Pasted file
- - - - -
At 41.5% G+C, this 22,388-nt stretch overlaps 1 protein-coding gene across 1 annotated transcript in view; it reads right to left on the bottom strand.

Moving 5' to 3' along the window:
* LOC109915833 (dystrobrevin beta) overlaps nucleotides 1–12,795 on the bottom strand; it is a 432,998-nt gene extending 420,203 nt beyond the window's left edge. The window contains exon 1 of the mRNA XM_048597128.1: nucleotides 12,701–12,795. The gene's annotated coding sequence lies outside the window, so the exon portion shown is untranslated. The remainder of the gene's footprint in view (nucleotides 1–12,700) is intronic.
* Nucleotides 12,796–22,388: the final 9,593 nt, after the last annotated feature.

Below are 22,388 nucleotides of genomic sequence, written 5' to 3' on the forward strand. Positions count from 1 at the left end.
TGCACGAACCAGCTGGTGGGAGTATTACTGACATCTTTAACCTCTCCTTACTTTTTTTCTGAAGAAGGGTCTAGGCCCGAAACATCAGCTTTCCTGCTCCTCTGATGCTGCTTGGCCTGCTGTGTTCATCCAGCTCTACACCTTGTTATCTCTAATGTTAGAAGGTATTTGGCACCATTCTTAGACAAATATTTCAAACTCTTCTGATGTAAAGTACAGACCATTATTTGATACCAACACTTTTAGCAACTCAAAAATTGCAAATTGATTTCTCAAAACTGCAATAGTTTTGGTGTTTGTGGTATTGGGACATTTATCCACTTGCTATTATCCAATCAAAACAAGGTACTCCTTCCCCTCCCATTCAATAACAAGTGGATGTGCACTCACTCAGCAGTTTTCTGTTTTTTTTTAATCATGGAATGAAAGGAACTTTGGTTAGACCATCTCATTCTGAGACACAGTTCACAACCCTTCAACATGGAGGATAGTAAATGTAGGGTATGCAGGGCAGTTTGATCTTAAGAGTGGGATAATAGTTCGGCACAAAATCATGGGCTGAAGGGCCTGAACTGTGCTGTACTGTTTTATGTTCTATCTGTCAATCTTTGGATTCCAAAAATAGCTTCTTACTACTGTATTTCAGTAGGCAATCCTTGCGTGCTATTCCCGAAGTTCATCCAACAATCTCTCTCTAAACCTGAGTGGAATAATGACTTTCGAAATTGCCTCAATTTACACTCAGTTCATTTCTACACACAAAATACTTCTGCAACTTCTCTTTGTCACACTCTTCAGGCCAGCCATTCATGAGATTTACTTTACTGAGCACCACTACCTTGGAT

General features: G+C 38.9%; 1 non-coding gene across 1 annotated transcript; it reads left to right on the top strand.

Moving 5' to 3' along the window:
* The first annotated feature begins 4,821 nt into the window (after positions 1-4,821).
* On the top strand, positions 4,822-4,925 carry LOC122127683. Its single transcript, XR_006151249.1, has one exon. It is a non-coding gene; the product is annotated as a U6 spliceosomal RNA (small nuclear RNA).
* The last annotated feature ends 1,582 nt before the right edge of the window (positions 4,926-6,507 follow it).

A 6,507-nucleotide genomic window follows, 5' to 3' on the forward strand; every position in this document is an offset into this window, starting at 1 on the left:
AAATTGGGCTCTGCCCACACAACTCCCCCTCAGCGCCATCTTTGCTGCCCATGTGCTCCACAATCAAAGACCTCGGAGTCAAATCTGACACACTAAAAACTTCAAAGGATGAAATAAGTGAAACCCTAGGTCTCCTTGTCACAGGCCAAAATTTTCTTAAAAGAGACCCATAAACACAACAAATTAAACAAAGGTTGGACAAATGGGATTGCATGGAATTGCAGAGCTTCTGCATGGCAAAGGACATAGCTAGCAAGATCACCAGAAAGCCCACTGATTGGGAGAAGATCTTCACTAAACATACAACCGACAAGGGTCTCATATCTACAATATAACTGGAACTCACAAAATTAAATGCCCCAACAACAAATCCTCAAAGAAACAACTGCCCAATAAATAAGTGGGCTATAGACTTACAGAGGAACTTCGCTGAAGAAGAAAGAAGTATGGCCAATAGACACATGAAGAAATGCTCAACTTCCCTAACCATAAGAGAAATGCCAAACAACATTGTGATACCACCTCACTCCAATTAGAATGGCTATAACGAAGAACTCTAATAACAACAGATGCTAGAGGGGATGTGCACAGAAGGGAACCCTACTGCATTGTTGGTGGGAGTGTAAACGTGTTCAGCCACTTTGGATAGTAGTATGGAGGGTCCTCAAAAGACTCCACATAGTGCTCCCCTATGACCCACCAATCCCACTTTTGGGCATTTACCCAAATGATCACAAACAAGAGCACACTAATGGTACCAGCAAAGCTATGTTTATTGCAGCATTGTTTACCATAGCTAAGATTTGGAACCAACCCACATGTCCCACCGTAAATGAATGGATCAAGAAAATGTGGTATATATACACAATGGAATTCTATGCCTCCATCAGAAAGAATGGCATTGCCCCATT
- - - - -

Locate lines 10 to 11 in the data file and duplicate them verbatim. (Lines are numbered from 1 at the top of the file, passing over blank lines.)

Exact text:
* On the top strand, positions 4,822-4,925 carry LOC122127683. Its single transcript, XR_006151249.1, has one exon. It is a non-coding gene; the product is annotated as a U6 spliceosomal RNA (small nuclear RNA).
* The last annotated feature ends 1,582 nt before the right edge of the window (positions 4,926-6,507 follow it).